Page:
Above all, the “reset” was undercut by the fact that Russia’s foreign policy is more and more a byproduct of its increasingly authoritarian domestic politics. As Vladimir Putin railed against “external enemies” (especially the United States), rolled back civil liberties, and cracked down on domestic opposition—spurred to action by falsified parliamentary and presidential elections—the Kremlin took measures to limit U.S. interference in Russia’s internal affairs. These included preventing Russian civic organizations from receiving foreign funding and expelling the U.S. Agency for International Development. Putin’s strong opposition to Western efforts to intervene to stabilize the Syria crisis was thus motivated not only by concern for Bashar al-Assad or for the need to maintain a geopolitical toehold in the region, but also by opposition to endorsing a principle that might eventually be used as a precedent to unseat his own regime.

 

Antiamericanism and the fight against “foreign influence” on Russian politics became a leitmotif of Vladimir Putin's 2012 election campaign.

 

Nevertheless, as social scientist Mikhail Dmitriev has pointed out, Putin’s crackdown is unlikely to slow five trends undermining his system: a sharp increase in public demand for new leaders; the aging of Putin’s political brand; the failure of the regime’s nationalist rhetoric to mobilize the population; and the polarization of the electorate. A rising middle class, especially in Moscow and St. Petersburg—a major result of the economic boom of the past decade—demands less corruption, more government transparency, and greater political participation. Even more dangerous for Putin, perhaps, are differences within the political elite that have resulted from his diminished popular support.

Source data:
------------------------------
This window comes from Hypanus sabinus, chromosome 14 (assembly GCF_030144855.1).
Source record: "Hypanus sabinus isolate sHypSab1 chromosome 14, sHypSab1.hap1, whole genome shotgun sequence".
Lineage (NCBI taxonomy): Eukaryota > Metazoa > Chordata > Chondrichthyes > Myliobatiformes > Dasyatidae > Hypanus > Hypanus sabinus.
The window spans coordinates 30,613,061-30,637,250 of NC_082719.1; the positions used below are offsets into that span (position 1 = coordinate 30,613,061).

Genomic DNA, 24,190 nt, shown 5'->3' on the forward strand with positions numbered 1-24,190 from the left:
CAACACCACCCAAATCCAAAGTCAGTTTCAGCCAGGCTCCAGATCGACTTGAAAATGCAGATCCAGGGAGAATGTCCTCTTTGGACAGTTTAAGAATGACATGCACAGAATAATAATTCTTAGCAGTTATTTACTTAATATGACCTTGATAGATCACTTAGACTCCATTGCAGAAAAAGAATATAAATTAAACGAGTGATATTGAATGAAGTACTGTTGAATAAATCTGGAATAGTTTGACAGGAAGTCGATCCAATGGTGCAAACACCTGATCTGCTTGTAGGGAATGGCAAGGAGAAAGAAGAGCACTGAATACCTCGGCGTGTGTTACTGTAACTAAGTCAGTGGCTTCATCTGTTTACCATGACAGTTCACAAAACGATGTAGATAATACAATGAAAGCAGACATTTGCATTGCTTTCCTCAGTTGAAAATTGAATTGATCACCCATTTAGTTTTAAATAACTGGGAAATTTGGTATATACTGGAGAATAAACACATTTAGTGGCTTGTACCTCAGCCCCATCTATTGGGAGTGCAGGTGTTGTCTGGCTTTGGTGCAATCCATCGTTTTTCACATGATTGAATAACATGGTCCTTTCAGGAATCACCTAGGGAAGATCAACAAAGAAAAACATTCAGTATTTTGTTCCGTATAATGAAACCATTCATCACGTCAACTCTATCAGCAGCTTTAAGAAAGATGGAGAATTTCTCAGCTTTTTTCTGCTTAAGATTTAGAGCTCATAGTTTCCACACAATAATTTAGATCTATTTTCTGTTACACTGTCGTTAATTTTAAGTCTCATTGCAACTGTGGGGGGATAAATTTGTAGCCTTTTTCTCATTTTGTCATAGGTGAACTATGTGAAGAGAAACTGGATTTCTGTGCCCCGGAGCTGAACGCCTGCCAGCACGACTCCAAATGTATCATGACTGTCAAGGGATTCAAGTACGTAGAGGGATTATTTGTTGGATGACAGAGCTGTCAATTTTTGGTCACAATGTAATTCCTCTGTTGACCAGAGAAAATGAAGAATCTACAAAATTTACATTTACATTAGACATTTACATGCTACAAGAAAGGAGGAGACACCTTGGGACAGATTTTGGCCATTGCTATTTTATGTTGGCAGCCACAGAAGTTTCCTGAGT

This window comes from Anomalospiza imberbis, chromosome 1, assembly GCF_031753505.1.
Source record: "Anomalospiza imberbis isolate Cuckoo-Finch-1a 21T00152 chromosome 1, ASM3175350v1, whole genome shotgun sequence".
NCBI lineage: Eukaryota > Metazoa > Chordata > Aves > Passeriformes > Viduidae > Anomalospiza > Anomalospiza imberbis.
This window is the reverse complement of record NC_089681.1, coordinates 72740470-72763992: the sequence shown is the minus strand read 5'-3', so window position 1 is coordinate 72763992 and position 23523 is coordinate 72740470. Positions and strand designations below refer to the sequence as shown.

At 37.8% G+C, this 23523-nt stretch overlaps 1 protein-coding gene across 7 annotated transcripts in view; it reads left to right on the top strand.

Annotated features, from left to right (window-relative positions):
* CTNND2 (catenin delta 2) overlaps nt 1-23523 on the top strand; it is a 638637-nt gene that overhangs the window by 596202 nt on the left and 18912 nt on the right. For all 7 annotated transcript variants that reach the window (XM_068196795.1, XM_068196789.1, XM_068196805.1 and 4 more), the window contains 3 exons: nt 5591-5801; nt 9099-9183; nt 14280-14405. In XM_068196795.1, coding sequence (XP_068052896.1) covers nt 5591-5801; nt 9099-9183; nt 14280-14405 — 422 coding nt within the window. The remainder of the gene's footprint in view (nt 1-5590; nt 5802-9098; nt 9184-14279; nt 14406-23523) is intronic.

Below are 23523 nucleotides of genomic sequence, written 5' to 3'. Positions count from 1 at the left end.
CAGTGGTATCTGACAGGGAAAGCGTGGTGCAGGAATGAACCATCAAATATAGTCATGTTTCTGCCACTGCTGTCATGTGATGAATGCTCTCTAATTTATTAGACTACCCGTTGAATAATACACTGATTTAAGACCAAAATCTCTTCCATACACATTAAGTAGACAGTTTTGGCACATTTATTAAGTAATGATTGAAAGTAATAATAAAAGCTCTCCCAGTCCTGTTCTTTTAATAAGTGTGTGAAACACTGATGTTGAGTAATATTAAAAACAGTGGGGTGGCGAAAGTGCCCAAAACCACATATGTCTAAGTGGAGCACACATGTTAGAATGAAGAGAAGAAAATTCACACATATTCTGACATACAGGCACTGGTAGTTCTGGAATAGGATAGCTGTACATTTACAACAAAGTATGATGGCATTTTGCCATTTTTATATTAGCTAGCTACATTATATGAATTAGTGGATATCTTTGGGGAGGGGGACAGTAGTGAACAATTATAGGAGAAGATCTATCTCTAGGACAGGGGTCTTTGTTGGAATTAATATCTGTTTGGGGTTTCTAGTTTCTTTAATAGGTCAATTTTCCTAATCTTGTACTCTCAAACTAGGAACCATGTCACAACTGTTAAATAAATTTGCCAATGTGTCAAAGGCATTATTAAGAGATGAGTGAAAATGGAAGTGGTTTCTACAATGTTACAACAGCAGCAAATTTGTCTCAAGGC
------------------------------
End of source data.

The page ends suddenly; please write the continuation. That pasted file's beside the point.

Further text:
From the beginning, the so-called “reset theory” of the Obama administration was grounded on an ultimately unworkable assumption: that the United States could engage the Kremlin on issues of mutual interest even as it promoted Russia’s civil society (contradictions that were masked by excessive romanticism about the possibilities for a strategic partnership and the fact that the White House had convinced itself of the illusion that Dmitri Medvedev was both a genuine reformer and an autonomous political player).

The Obama administration—still hoping for cooperation—has apparently made the relationship with Russia less of a priority.

This approach resulted in some important achievements, such as a strategic arms treaty and cooperation on Afghanistan, but the assumptions were almost impossible to reconcile once Russian society began to clamor for change. To its credit, the Obama administration (especially Secretary of State Clinton) became more critical of Putin’s human rights policies after he returned to the presidency and the crackdown on the Russian opposition began, but there were limits beyond which the White House would not go for fear of permanently alienating the Kremlin. For example, the Obama administration opposed the Magnitsky Act, a piece of legislation passed by the U.S. Congress in late 2012 that imposed visa and financial restrictions on Russian officials who violate human rights.

National Security Advisor Donilon told PBS on February 4 that the United States is prepared to maintain “great power relations” with Moscow and cooperate efficiently to settle Iran’s nuclear problem and normalize the situation in Afghanistan. Despite these remarks and President Obama’s call for a strategic arms agreement with Russia, some officials have told The New York Times that it may be time for a period of disengagement. Moreover, the Obama administration—not wishing to worsen the relationship and still hoping for cooperation—has apparently made the relationship with Russia less of a priority.

As Kremlin officials often point out, however—and as the White House is well aware—Russia remains a key player on a broad range of global issues, from Syria to Iran to North Korea. It will be difficult for Washington to either pull back too far from engagement or push back on human rights if it hopes to keep issues such as Obama’s latest arms control proposal high on the bilateral agenda.